Recently my 8 year old girl said to me, “Mom, if we could know the future, what would happen?”
I have to confess that I could not answer her quickly. I sighed and for a few seconds I imagined the panorama, to the point that I was filled with anxiety. And I said, “Dear, if we knew the future, I assure you that we would not be able to enjoy the present. That means that we will know what diseases we will suffer from, if we will have accidents, losses, how many things will overshadow our present! God definitely knew what he was doing by not giving us the power to know the future. Our lives would be spent trying to change instead of forging the future.”
If God does not allow us to know or have control over the future, then why do we always worry about what will happen? That’s what Jesus called it: worry. (Matthew 6:34) The enemy of faith and the friend of anxiety. We constantly live a mental and emotional struggle because we do not know what will happen. During the journey of helping people deal with traumatic events, I have seen up close how detrimental it is to physical, emotional and even spiritual health when we do not take care of our emotions.
That is why God in his endless goodness, knowing that we would go through these things, provided us in his Word tools to identify and overcome this impending event in our lives called anxiety. One of these is found in Matthew 26:34, where Jesus Christ teaches his followers to live one day at a time.
“Therefore do not worry about tomorrow, for tomorrow will worry about itself. Each day has enough trouble of its own.” –Matthew 6:34 NIV
It is interesting that in the middle of a series of chapters where Jesus is recorded teaching fundamental principles such as fasting, prayer, integrity, generosity, among others; He includes the topic of anxiety. It seems that Jesus knew that caring for our emotions is an important element in our overall health. If our emotions are not well, our body, our spirit, and our relationship with others suffer.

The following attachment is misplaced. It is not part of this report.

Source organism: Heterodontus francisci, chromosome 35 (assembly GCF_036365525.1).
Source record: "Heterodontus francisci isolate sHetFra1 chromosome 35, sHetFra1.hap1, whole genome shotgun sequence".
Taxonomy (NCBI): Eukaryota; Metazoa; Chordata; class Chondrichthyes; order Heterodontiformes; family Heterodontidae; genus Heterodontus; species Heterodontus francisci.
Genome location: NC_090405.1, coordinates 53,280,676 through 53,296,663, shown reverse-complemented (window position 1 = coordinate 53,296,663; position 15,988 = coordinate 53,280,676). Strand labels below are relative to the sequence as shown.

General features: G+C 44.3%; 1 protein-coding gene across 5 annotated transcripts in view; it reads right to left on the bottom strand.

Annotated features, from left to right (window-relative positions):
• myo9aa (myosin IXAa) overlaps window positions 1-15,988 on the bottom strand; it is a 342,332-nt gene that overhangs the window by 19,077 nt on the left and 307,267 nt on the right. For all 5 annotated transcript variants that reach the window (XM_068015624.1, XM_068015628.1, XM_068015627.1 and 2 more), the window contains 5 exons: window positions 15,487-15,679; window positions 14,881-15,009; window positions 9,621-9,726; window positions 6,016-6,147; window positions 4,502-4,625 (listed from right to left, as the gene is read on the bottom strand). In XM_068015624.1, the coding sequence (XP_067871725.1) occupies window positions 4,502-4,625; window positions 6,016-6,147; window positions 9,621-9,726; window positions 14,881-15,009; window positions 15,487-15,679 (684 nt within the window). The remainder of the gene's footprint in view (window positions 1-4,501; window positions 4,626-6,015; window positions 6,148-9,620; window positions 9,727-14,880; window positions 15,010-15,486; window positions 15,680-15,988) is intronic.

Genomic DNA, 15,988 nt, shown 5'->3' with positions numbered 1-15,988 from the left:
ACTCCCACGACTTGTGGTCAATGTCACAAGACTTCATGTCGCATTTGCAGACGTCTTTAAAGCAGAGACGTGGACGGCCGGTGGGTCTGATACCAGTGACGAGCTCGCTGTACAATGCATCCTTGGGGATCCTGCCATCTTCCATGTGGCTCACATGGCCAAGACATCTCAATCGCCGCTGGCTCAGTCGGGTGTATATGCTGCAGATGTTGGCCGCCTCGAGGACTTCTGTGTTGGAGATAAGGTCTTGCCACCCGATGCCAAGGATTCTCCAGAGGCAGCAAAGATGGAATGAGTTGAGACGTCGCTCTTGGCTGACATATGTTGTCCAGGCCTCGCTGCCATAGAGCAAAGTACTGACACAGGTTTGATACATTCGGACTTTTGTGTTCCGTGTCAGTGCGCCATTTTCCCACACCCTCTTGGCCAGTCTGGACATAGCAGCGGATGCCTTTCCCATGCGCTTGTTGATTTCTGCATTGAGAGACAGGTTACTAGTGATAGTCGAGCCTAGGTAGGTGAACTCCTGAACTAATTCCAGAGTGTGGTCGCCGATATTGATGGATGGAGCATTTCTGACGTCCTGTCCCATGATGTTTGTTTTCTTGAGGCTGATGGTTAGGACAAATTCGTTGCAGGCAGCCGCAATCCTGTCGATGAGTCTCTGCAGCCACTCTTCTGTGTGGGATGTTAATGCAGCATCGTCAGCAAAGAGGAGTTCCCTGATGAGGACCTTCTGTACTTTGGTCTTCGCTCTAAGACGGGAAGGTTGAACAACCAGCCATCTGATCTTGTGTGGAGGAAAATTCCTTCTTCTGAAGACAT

Jesus invites us, among all these important things, to also learn to live one day at a time. Otherwise, we will not be able to focus on that which is necessary, and our health will suffer. Although anxiety is a necessary feeling for survival, as much as happiness, sadness, or fear, it should not be a permanent state.
Lexico describes anxiety as, “A feeling of worry, nervousness, or unease about something with an uncertain outcome.” This means that anxiety does not come from what you are living, but from what you are thinking. It comes from what is happening in your mind and from trying to solve things that have not yet happened. Once you identify when anxiety is taking control in your life, it is important to address it. And it all starts with the principle that Jesus left us, one day at a time.
But how do we live one day at a time in a world where everything is so accelerated and where we are forced to plan? Actually, we do have to think about our future. Significados describes planning as bringing the future into the present so that we can do something about it today. So we must plan for the future, but not worry about it.
Here are three biblical principles based on Philippians 4, that will be your allies and resources of the Holy Spirit to help you in this process:
- God is your source of joy.
“Rejoice in the Lord always. I insist: Rejoice!… The Lord is near” (Phil. 4:4-5). Let God be your source of joy by understanding that no one else has the power to meet your physical, spiritual, or emotional needs and remembering that He will never leave you.
- Do not give place to anxiety.
“Do not be anxious (toil, worry) about anything, but in everything, by prayer and supplication, present your requests to God and give him thanks. And the peace of God, which surpasses all understanding, will guard your hearts and your minds in Christ Jesus” (Phil. 4:6-7 NIV). God will guard those places where your battles are happening, your mind (thoughts) and heart (attitudes, emotions, feelings) as you pray, present your requests to Him, and give Him thanks (act of faith and trust).
- Fight destructive thoughts.
“Finally, brothers, consider well all that is true, all that is respectable, all that is just, all that is pure, all that is kind, all that is worthy of admiration, in short, all that is excellent or worthy of praise” (Phil. 4:8). God has given you the power to redirect your thoughts. If you constantly filter your thoughts with this truth, you will be able to identify those that are not from God. If they do not meet these qualities mentioned above, you should not give them a place in your life and mind.
I encourage you to take care of your present, instead of worrying about tomorrow by “casting all your anxieties on him, because he cares for you” (1 Peter 5:7 ESV).